The court had started out in a cautious way. In June it had executed one person; in July five more; in August condemned six and executed five; in September the numbers condemned had doubled since the first hanging. Undoubtedly the increasing number of confessors and the consequent increase in those afflicted helped to step up the court’s activities.

Then, too, the court was impressed by the specificity of some of the confessors’ statements. For example, two women, both confessors, said that there were three hundred and five witches in the country. A male confessor mentioned the number three hundred and seven. This sort of internal corroboration amongst the confessors was undoubtedly very convincing to a court sure that it was uncovering a vast witch plot.

The court may have also been aware of currents operating against its methods. For that reason the court may have felt a special urgency to deal with those original malefactors. The executions of September seem to indicate that this objective had never been lost sight of and that it was nearing its fruition.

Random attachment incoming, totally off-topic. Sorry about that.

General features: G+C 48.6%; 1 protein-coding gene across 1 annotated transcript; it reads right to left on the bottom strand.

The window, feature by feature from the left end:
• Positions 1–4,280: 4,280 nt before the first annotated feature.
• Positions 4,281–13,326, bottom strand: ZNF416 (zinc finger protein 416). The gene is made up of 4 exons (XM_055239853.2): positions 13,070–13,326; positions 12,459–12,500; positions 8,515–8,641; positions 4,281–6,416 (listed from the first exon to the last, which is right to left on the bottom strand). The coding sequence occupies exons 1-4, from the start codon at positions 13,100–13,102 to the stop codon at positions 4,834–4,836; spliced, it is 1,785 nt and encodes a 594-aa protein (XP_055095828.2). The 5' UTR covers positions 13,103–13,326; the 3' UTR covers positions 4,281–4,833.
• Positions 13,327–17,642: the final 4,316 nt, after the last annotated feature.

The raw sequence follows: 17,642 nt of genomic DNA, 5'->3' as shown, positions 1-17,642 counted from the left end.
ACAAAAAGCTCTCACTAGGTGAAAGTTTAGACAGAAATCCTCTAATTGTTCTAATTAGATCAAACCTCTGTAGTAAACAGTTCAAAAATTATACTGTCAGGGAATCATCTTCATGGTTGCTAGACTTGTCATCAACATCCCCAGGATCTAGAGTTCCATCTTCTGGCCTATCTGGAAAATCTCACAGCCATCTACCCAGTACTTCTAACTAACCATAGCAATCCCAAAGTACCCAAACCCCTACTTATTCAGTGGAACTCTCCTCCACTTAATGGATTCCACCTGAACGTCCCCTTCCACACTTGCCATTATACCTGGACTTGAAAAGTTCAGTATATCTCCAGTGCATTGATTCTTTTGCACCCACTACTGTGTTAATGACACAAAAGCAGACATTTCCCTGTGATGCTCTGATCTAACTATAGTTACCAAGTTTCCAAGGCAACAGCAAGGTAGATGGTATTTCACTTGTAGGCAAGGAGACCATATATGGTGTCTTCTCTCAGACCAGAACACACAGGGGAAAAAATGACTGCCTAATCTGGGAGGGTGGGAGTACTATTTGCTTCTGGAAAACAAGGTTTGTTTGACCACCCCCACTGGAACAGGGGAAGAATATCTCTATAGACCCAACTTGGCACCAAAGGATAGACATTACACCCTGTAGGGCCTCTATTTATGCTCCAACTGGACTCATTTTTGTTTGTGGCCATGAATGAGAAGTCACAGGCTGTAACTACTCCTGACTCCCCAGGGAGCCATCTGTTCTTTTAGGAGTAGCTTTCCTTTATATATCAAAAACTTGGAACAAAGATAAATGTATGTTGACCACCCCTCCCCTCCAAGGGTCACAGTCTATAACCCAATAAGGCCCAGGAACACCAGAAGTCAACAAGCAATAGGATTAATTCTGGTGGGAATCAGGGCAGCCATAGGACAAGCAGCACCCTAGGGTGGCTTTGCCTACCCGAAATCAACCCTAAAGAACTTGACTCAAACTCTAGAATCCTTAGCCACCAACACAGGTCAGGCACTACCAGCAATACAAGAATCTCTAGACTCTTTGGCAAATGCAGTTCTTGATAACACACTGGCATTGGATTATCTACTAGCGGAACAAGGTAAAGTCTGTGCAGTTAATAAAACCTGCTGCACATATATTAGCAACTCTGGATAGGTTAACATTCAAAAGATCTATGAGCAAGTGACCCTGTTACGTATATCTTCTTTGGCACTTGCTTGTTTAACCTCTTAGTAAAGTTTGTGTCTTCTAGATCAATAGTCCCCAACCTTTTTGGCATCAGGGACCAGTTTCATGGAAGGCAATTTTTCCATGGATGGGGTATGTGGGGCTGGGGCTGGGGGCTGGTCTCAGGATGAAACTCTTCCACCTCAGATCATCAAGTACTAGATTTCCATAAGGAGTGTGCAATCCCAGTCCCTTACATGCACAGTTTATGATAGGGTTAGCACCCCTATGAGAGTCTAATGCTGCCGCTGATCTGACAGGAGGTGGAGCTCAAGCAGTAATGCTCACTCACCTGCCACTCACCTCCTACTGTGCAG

We may also speculate that the Court was becoming exhausted. It met almost every day during the last of August and through September until the final hangings on the 22nd. John Hathorne, in particular, must have been one of the most exhausted. He had started his examinations of the accused back on March 1st. Although his name is not mentioned specifically as the interrogator in the later examinations, he probably filled that function, as he was present at so many of them. It is hard to believe that he, an honest, upright merchant and public servant, could have devoted so many months of his life to the cause of discovering witches unless he were thoroughly convinced of their built. As for his bullying tactics, however harsh they may appear to us, we must remember that “cross and swift questions” were one of the means specifically recommended to bring the witches “into confusion and likely to bring them into confession too”.

The most spectacular death of those executed in September of 1692 was that of Giles Corey. Giles was about eighty years old at the time and was put to death by officers of the law who tied him to the ground in a prone position and then placed heavy stones on his body, adding them until he was dead. This was in strict accord with an ancient British law that was the punishment for refusing to plead to an indictment.